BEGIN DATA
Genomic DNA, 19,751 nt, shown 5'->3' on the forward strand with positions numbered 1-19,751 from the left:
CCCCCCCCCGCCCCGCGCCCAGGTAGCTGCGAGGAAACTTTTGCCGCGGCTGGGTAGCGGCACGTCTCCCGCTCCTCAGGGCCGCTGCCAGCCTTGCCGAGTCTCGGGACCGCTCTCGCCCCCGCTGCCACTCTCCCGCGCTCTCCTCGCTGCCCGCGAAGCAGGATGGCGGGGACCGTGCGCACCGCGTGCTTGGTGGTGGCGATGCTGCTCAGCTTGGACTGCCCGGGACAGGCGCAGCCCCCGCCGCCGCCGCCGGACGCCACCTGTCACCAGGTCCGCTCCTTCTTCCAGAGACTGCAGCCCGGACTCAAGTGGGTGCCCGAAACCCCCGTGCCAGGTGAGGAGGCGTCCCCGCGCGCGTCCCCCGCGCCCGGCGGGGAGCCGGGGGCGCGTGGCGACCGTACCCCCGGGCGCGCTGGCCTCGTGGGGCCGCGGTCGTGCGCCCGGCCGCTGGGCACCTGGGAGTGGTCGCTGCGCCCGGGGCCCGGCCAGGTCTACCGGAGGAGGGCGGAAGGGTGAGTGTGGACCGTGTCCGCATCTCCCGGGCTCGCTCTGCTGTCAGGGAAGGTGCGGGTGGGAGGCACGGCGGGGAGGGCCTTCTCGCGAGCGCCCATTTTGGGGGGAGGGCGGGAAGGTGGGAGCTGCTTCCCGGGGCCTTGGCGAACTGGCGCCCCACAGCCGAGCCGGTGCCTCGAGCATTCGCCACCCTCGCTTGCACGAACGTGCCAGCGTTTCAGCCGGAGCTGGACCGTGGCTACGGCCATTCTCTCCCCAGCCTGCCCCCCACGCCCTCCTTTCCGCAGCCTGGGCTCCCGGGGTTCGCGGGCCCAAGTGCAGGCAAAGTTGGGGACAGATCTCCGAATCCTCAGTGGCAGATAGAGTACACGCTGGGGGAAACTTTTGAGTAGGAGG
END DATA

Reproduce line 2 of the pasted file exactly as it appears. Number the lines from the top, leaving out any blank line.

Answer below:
CCCCCCCCCGCCCCGCGCCCAGGTAGCTGCGAGGAAACTTTTGCCGCGGCTGGGTAGCGGCACGTCTCCCGCTCCTCAGGGCCGCTGCCAGCCTTGCCGAGTCTCGGGACCGCTCTCGCCCCCGCTGCCACTCTCCCGCGCTCTCCTCGCTGCCCGCGAAGCAGGATGGCGGGGACCGTGCGCACCGCGTGCTTGGTGGTGGCGATGCTGCTCAGCTTGGACTGCCCGGGACAGGCGCAGCCCCCGCCGCCGCCGCCGGACGCCACCTGTCACCAGGTCCGCTCCTTCTTCCAGAGACTGCAGCCCGGACTCAAGTGGGTGCCCGAAACCCCCGTGCCAGGTGAGGAGGCGTCCCCGCGCGCGTCCCCCGCGCCCGGCGGGGAGCCGGGGGCGCGTGGCGACCGTACCCCCGGGCGCGCTGGCCTCGTGGGGCCGCGGTCGTGCGCCCGGCCGCTGGGCACCTGGGAGTGGTCGCTGCGCCCGGGGCCCGGCCAGGTCTACCGGAGGAGGGCGGAAGGGTGAGTGTGGACCGTGTCCGCATCTCCCGGGCTCGCTCTGCTGTCAGGGAAGGTGCGGGTGGGAGGCACGGCGGGGAGGGCCTTCTCGCGAGCGCCCATTTTGGGGGGAGGGCGGGAAGGTGGGAGCTGCTTCCCGGGGCCTTGGCGAACTGGCGCCCCACAGCCGAGCCGGTGCCTCGAGCATTCGCCACCCTCGCTTGCACGAACGTGCCAGCGTTTCAGCCGGAGCTGGACCGTGGCTACGGCCATTCTCTCCCCAGCCTGCCCCCCACGCCCTCCTTTCCGCAGCCTGGGCTCCCGGGGTTCGCGGGCCCAAGTGCAGGCAAAGTTGGGGACAGATCTCCGAATCCTCAGTGGCAGATAGAGTACACGCTGGGGGAAACTTTTGAGTAGGAGG